If you are planning a trip to Europe, the city of Rome should be right up there among your top choices. Whether it’s the rich history or exquisite architecture which lures you, the delicious cuisine or amazing artworks which tempt you, Italy’s capital city shall not disappoint. Here are 10 fun facts about Italy’s capital city to pique your interest further.
1. Rome has been known for centuries as the "Eternal city" and also "Caput Mundi", which means “capital of the world” in Latin.
2. Rome’s mascot is a she-wolf that cared for the brothers Romulus and Remus, two of the believed legendary founders of Rome. The founding of Rome is embroiled in myth to this day.
3. Rome has a sovereign state located entirely in its city limits, the Vatican City. The Vatican is the world’s smallest state and ruled by the Bishop of Rome, the Pope. The Vatican City is also home to the largest museum complex in the world and consists of at least a thousand museums and galleries.
4. St Peter’s Basilica, situated inside the Vatican City, is the largest church ever constructed (and, without doubt, one of the most magnificent).
5. Rome’s oldest university, La Sapienza, is the largest in Europe. Founded in 1303 by Pope Boniface VIII, the university has played an important role in Italian history and has been involved in key societal changes and developments over the years.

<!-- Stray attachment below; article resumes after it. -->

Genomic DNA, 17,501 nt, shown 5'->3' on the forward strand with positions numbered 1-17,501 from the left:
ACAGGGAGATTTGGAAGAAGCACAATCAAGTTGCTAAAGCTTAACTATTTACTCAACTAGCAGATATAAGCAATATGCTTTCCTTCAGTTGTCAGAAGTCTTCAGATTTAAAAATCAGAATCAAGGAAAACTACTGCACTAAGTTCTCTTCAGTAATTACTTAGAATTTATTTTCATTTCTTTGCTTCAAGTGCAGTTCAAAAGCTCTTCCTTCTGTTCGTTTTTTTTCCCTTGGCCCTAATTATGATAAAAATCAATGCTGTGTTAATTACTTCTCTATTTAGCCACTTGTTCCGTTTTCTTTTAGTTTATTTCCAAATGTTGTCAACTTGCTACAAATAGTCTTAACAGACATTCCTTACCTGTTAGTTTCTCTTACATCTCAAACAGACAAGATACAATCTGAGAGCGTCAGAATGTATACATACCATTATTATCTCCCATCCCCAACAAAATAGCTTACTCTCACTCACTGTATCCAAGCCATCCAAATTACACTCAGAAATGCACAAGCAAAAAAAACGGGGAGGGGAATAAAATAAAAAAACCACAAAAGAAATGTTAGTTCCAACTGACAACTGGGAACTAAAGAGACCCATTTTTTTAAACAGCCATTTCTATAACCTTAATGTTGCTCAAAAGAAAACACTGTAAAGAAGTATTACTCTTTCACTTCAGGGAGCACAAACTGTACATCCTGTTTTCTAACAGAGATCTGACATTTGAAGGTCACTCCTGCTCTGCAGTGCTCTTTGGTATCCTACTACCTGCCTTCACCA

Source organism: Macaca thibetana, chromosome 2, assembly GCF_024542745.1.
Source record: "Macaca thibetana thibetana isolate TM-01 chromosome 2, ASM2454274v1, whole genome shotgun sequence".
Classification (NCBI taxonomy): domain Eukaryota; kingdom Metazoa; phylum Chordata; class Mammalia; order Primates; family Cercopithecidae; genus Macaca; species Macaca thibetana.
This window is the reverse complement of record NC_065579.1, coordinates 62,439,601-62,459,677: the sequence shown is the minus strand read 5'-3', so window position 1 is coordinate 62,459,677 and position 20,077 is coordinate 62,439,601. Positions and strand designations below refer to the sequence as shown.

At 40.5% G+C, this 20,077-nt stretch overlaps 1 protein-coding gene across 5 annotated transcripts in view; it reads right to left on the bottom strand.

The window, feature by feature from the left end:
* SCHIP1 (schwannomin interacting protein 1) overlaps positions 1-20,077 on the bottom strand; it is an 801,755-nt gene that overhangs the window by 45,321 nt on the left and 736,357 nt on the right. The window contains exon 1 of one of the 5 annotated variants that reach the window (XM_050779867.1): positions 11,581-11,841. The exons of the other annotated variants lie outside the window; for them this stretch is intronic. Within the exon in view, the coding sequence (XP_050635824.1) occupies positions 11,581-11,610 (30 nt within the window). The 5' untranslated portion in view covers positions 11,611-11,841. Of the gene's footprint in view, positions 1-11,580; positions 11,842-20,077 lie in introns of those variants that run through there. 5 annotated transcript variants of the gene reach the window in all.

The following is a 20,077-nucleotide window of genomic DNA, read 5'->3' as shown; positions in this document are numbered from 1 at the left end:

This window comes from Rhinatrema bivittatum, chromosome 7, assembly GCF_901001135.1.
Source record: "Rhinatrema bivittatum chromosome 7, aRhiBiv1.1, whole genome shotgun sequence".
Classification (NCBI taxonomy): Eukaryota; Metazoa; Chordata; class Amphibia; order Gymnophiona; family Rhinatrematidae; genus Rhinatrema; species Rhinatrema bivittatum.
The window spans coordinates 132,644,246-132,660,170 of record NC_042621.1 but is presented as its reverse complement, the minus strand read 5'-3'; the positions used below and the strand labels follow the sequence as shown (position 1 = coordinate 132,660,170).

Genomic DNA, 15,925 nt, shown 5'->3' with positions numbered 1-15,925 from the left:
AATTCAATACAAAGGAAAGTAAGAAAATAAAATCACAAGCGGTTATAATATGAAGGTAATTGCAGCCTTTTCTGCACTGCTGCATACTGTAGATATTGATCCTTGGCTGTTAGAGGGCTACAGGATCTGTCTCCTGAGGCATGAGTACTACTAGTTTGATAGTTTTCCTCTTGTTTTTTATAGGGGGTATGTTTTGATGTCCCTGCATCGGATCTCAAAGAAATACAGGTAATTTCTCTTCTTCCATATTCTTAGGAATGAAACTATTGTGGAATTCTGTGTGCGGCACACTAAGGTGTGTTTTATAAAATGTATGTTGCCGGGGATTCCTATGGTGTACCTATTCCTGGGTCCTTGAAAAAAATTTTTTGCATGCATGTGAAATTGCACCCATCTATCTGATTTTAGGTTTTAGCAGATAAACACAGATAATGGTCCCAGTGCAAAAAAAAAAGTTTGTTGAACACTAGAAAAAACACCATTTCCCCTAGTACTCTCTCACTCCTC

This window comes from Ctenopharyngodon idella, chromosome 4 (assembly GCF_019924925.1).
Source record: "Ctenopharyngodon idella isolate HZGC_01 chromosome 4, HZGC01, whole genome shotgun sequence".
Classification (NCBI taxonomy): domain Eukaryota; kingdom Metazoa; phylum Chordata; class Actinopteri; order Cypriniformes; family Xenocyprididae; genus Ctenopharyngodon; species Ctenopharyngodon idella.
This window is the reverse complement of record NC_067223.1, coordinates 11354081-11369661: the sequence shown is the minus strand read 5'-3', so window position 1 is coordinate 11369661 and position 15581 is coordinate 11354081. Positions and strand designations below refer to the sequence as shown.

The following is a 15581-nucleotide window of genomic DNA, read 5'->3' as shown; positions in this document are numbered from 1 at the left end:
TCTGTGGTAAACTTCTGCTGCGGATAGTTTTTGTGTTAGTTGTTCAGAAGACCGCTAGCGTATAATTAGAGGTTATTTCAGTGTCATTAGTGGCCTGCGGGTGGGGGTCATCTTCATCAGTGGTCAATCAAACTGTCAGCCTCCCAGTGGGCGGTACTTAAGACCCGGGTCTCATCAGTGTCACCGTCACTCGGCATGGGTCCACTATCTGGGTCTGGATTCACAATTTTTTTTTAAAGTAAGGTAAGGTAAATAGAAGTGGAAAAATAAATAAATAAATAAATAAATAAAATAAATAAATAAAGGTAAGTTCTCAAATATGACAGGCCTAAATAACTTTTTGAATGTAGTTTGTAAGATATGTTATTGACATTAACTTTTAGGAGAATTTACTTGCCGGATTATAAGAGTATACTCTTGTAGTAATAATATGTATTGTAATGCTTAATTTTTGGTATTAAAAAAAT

6. According to the City of Rome, nearly 700,000 euros worth of coins get tossed into the Trevi Fountain each year. The proceeds are donated to Caritas to help the needy. Legend has it if you toss a coin over your left shoulder into the fountain, it will ensure your return to Rome one day.
7. Rome has a museum dedicated entirely to pasta, the only one of its kind in the world. It showcases the history, production and nutritional information of pasta in all its delicious glory as well as pasta used in artwork. It is certainly a museum with a difference.
8. There are some 280 fountains that grace the piazzas, courtyards and public spaces. Rome is certainly a celebration of water!
9. The Colosseum of Rome, which had the capacity to seat 50,000 people and up, is one of the Seven Wonders of the World. Also known as the Flavius Amphitheatre, the Colosseum is easily the most famous monument to have survived from the Classical era. What we see today is just the skeleton structure of the greatest arena of the ancient world.
10. Sixty percent of the world's art treasures are found in Italy, which means that very many are found in Rome.